A good car or truck cover is essential for winter storage.

For many of us, though, the need for good vehicle covers extends beyond the winter months. We’re looking to protect our rides from spring pollen, summer sunshine, fall leaves (and falling acorns). And we may not have the garage or garage space to provide the protection.

Even if we are fortunate enough to have a three-car garage, we may require the added protection of a car or truck cover to protect against dust build-up or moisture—or maybe even dings and scratches from the kids. The key to picking the right cover—and there are a lot to choose from—is an honest assessment of your climate, surroundings, and driving habits.

Outdoor vs. Indoor Car Covers

Are you parking or storing your vehicle inside or outside?

The answer to this question will help you select the best material for your vehicle cover. Indoor and outdoor car or truck covers are tasked with protecting your vehicle from different things, so they often use different fabrics and materials to accomplish that.

Think about it—outdoor car covers must protect from the elements, including:

  • Rain/moisture: penetrates into scratches and cracks to cause corrosion.
  • Snow: another cause of corrosion.
  • UV rays: harmful rays from the sun can cause paint to fade over time.
  • Pollen: along with other outdoor airborne elements, pollen can become abrasive and cause tiny paint scratches which can lead to other damage.

Most outdoor covers use a multi-layer design that incorporates up to four layers of woven fabric, usually including polyester, polypropylene, or other materials that protect against moisture, dust, sunlight—or all of the above. You can find many high-quality, all-weather covers, but you can also tailor your outdoor car or truck cover selection to your particular climate.

For example:

In addition, depending on where you typically park your vehicle, your cover may need to provide protection against bird droppings (under trees or wires) and/or impact (along busy streets). These are all things to consider when buying a cover for outdoor storage.

Indoor covers aren’t exposed to the elements, but they still need to provide protection against:

  • Dust: debris can settle on your paint and, over time, cause tiny scratches on the paint.
  • Finish damage: indoor covers often offer a soft inside to pamper your vehicle’s finish.
  • Mildew and/or rot: moisture expelled from breathable covers often seeps through to the outside of the cover and settles. Over time, this can cause mildew or rot and compromise the protection of your cover. Many indoor covers are treated to resist rot.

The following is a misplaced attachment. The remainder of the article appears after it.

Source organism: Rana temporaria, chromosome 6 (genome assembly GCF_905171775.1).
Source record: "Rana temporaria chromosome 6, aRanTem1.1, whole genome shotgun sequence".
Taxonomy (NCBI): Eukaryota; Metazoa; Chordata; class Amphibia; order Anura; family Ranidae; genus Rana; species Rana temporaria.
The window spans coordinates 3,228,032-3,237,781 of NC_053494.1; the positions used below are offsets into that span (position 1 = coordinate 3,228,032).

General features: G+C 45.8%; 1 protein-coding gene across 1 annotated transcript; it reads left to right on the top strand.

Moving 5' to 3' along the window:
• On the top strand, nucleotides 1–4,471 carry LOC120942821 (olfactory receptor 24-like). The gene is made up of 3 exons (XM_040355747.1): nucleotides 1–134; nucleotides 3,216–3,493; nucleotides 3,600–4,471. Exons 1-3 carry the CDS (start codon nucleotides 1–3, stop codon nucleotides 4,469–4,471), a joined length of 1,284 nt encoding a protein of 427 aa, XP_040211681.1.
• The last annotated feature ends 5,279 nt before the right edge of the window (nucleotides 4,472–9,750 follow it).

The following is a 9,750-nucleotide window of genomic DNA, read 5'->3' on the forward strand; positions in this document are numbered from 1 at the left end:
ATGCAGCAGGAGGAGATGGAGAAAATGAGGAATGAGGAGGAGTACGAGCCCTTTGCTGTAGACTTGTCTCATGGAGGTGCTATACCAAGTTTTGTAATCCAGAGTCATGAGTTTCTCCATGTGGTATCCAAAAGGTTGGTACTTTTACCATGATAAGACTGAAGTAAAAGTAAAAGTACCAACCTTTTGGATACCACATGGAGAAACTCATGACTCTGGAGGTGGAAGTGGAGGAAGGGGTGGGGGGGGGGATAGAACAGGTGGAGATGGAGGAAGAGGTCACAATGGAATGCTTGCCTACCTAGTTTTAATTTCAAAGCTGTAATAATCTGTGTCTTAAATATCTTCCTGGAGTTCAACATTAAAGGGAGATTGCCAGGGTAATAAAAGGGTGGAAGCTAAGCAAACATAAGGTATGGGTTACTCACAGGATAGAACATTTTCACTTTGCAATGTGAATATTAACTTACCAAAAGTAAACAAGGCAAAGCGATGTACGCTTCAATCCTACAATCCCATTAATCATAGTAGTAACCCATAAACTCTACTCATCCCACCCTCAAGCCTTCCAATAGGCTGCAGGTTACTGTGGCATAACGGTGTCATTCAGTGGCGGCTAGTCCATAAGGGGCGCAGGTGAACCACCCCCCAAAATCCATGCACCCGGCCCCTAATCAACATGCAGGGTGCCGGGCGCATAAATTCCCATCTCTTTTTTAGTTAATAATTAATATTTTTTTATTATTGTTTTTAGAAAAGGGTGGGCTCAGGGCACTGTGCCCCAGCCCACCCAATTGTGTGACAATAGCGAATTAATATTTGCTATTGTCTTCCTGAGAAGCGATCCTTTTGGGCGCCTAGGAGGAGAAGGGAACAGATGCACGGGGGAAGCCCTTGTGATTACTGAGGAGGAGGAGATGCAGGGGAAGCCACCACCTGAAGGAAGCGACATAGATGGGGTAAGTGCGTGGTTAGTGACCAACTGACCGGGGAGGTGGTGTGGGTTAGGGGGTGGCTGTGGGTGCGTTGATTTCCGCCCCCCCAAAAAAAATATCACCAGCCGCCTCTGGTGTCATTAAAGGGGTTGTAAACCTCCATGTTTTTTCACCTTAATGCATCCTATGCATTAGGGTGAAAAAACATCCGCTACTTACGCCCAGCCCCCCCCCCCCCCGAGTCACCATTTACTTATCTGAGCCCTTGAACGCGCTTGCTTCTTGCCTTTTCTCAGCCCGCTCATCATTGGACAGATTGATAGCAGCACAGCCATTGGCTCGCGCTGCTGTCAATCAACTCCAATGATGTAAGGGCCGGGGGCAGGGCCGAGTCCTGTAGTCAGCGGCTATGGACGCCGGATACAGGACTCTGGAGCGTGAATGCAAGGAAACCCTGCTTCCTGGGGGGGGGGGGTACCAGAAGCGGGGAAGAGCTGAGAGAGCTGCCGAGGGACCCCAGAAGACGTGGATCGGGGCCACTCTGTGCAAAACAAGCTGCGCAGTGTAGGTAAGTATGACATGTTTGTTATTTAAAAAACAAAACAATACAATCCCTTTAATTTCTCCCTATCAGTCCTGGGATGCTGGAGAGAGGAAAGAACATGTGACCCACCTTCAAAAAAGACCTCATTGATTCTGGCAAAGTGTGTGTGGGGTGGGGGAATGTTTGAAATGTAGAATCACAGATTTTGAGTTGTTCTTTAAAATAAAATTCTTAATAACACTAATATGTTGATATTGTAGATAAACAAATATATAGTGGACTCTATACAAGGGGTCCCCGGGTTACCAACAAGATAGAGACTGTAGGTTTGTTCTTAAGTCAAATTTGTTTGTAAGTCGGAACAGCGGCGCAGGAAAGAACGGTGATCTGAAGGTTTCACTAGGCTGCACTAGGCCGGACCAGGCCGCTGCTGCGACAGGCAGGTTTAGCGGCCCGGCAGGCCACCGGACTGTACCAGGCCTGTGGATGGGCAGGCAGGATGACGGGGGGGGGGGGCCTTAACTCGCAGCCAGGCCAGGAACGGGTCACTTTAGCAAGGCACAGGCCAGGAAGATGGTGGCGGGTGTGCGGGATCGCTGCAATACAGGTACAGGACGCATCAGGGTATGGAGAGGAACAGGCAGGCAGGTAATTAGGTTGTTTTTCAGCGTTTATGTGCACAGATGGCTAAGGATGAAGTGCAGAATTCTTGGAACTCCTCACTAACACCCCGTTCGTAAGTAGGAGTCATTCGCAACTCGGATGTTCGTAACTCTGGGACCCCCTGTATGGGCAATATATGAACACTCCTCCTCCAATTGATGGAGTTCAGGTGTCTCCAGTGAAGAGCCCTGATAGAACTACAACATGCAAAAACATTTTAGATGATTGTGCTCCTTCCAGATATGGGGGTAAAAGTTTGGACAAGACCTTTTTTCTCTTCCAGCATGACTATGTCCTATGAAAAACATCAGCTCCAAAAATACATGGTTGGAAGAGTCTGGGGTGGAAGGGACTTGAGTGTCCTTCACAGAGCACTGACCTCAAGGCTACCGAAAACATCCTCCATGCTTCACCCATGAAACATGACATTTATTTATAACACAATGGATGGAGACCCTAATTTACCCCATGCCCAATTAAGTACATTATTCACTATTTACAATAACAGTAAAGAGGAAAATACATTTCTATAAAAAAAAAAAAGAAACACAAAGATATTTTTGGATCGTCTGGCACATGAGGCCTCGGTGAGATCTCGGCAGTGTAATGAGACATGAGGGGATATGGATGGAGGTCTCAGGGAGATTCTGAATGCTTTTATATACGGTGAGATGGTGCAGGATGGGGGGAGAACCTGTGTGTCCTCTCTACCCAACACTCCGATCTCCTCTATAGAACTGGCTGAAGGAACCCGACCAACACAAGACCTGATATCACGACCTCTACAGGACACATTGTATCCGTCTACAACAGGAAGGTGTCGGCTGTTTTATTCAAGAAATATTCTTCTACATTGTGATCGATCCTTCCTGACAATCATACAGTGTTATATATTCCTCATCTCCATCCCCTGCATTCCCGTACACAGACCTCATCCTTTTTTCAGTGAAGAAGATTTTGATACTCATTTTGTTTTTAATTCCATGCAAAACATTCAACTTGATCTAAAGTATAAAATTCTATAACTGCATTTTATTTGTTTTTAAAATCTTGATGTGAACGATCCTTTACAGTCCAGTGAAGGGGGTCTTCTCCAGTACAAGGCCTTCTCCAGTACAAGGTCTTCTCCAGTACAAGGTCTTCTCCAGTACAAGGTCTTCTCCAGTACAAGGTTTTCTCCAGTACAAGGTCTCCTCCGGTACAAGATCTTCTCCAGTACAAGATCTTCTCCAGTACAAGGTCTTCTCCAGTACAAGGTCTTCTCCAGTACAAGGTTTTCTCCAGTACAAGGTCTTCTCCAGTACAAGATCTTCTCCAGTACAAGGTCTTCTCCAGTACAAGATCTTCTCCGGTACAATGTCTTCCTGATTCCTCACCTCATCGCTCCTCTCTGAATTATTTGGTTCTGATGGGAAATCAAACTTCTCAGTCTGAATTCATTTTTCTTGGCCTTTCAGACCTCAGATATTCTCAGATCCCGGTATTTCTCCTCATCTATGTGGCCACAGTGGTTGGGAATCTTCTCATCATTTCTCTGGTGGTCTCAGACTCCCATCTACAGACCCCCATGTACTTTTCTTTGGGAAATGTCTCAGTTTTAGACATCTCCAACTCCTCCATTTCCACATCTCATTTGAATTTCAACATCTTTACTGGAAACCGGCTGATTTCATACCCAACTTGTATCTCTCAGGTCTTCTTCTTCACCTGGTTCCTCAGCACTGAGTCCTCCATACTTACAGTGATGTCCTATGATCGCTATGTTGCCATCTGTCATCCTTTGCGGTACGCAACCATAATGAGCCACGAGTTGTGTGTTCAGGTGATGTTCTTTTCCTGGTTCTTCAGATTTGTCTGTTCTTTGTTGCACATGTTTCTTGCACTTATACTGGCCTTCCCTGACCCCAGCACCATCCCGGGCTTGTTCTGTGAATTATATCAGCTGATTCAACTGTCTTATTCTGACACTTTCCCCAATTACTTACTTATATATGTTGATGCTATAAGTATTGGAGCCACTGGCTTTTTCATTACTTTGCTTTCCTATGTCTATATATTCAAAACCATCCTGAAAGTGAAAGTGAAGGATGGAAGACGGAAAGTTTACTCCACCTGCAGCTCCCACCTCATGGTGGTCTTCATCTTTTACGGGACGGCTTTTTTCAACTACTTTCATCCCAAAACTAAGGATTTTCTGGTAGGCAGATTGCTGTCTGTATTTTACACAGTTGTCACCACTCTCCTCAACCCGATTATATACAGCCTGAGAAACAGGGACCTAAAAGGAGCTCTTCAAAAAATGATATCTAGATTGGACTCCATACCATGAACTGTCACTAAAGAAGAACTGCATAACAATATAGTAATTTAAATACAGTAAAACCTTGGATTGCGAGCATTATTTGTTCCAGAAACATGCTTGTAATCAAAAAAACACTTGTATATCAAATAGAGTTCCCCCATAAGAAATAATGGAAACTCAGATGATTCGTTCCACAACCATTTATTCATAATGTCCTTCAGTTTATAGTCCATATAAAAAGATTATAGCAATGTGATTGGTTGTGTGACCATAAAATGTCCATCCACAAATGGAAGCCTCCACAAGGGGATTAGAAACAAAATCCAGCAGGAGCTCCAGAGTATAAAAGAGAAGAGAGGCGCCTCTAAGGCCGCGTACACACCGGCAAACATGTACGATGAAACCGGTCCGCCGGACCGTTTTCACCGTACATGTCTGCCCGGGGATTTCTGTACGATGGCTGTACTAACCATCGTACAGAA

Good quality indoor covers include OER Diamond Blue Car and Truck Covers and OER Titanium Plus Car and Truck Covers.

Factor in Vehicle Usage

Will your vehicle sit for long periods? Is it a daily driver?

Vehicle usage plays a role in proper cover selection. If you use your vehicle every day, you’ll want a lighter-weight material. Choose the lightest cover that provides adequate protection for your indoor or outdoor storage needs.

If you’re putting your vehicle in long-term storage, you’ll want to choose a heavier cover. Thicker materials provide better protection against dings and minor accidents, which are more likely to occur over a longer time period.

(Image/Summit Racing)

Universal vs. Custom-Fit Vehicle Covers

There are some good universal cover options out there, but we’d recommend going with a custom-fit design in most cases.

Custom-fit covers are designed to hug the contour of your vehicle, so there are no avenues for contaminants to reach your vehicle. Simply put, they offer the ultimate in protection compared to universal covers. And while universal covers may be cheaper, you often get what you pay for!

Winter, summer, spring, or fall—there’s likely a car or truck cover out there for your specific needs!

Author: David Fuller

David Fuller is OnAllCylinders' managing editor. During his 20-year career in the auto industry, he has covered a variety of races, shows, and industry events and has authored articles for multiple magazines. He has also partnered with mainstream and trade publications on a wide range of editorial projects. In 2012, he helped establish OnAllCylinders, where he enjoys covering all facets of hot rodding and racing.